•  One major item Americans seem to think they should send overseas is clothing, but you’d be surprised to discover you probably already have clothes here if you’ve ever donated them to a charity (check out the article). My two cents on the matter is that there’s enough secondhand clothing here. It seems more beneficial to send money for people to buy clothes here so that you’re not only helping the beneficiary of the clothes, but you’re also helping others here who are trying to make money by selling the surplus stock of clothes they already have.
  •  Hair is a bigger market here than it is for African-American women in the States. No matter what your socioeconomic status is, if you have some money, getting braids or weave is a priority after getting food. I’m not joking either. That’s why aside from Mpesas and dukas, kinyozis (barber shops or hair salons) are probably the next most frequent shop you’ll see in any town or on any side road.

kinyozi

  • Some of you know that I’m a natural hair advocate, but I was surprised to see that the natural hair movement is still fairly new here, and it’s mainly based in the upper class. If people in the lower class are natural, it’s usually for practicality, not style, and their hair is usually shaved very short. It’s not practical or as enjoyable to do your own hair, so most women opt to visit the salon multiple times a month. I still get blank stares when people find out that I do my own hair. My sister-in-law told me that women will pay 2,500ksh ($32 dollars, which by Kenyan standards is pretty high) to have someone do to the same thing to their hair that has become a nightly routine for me. The hair culture is very different here.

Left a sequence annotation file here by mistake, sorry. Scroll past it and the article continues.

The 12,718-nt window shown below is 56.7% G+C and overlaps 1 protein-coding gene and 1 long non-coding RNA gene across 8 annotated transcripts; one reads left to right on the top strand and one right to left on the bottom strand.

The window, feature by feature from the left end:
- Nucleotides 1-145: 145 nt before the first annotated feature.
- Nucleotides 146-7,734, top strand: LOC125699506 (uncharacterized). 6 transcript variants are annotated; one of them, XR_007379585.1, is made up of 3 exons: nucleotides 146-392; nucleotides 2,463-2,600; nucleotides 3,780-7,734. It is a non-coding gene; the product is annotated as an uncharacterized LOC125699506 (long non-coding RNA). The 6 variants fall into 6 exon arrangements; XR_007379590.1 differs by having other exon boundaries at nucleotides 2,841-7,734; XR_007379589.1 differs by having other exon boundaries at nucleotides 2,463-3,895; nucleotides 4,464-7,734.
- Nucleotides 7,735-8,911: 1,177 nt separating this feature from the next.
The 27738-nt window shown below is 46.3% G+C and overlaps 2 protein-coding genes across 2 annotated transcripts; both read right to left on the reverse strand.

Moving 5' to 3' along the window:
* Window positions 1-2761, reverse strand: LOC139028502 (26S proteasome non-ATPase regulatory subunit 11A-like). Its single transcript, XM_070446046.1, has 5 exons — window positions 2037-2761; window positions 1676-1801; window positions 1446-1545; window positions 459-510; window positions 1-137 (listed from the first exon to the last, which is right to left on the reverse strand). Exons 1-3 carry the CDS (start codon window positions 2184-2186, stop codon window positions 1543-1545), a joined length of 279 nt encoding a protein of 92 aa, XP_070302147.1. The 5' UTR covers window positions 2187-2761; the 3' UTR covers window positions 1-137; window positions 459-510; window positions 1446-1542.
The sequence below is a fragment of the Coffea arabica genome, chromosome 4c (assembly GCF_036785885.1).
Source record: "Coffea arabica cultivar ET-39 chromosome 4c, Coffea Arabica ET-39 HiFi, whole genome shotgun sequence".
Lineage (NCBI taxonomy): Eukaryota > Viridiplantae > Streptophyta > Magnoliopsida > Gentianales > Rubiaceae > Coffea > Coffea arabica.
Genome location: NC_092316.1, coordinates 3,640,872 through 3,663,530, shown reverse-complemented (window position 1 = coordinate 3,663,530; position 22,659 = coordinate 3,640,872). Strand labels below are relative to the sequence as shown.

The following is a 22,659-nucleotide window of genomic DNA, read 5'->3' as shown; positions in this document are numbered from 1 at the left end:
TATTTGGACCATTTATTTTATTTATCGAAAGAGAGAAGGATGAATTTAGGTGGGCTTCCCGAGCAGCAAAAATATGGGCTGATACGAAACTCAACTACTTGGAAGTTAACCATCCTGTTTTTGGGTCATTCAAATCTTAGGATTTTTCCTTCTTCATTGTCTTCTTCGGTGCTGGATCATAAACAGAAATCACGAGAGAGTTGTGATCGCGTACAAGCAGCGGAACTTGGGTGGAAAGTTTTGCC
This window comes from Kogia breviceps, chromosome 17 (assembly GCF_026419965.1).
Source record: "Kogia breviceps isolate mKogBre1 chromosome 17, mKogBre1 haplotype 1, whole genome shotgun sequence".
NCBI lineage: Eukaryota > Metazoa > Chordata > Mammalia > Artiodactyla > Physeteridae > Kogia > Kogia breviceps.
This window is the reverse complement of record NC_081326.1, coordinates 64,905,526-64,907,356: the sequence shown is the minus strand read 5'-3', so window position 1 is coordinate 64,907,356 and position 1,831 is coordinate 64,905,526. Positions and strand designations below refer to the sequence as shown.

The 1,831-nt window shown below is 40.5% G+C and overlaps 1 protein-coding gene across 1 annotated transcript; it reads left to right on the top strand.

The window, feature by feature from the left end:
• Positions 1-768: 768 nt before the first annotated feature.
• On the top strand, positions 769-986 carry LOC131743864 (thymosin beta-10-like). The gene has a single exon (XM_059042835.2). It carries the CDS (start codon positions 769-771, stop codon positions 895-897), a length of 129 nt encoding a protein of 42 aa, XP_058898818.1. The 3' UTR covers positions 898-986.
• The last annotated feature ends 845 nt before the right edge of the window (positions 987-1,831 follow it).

I’ve got so many more notes to share, but to keep this post from getting too long, I think I’ll just break it up into a series. Feel free to shoot me questions if you want to know anything in particular. I’ll do my best to answer your question!

Photo creds: Ray Wasike

Gun fire in the streets: 5 minutes of panic

Rongai shooting

Ray looking out from the second floor of the mall at the area where the shooting occurred.

This morning, well fairly close to noon, Ray woke me up to tell me he was heading to work.

He normally leaves around 9am, but lately he’s been going to the office later so he can work on the Internet at home before meeting with clients. Recently I mentioned in a previous post that I’ve been getting annoyed when Ray stays home late because it interrupts my “me” time, but today I was extremely grateful that he delayed.

Alarming conversations and unnecessary delays

Ten minutes after Ray left, my friend Whitney sent a text and asked me if Ray was at work. Thinking she was in the mall and wanted to stop in and say hi, I told her he was on his way and should be there shortly.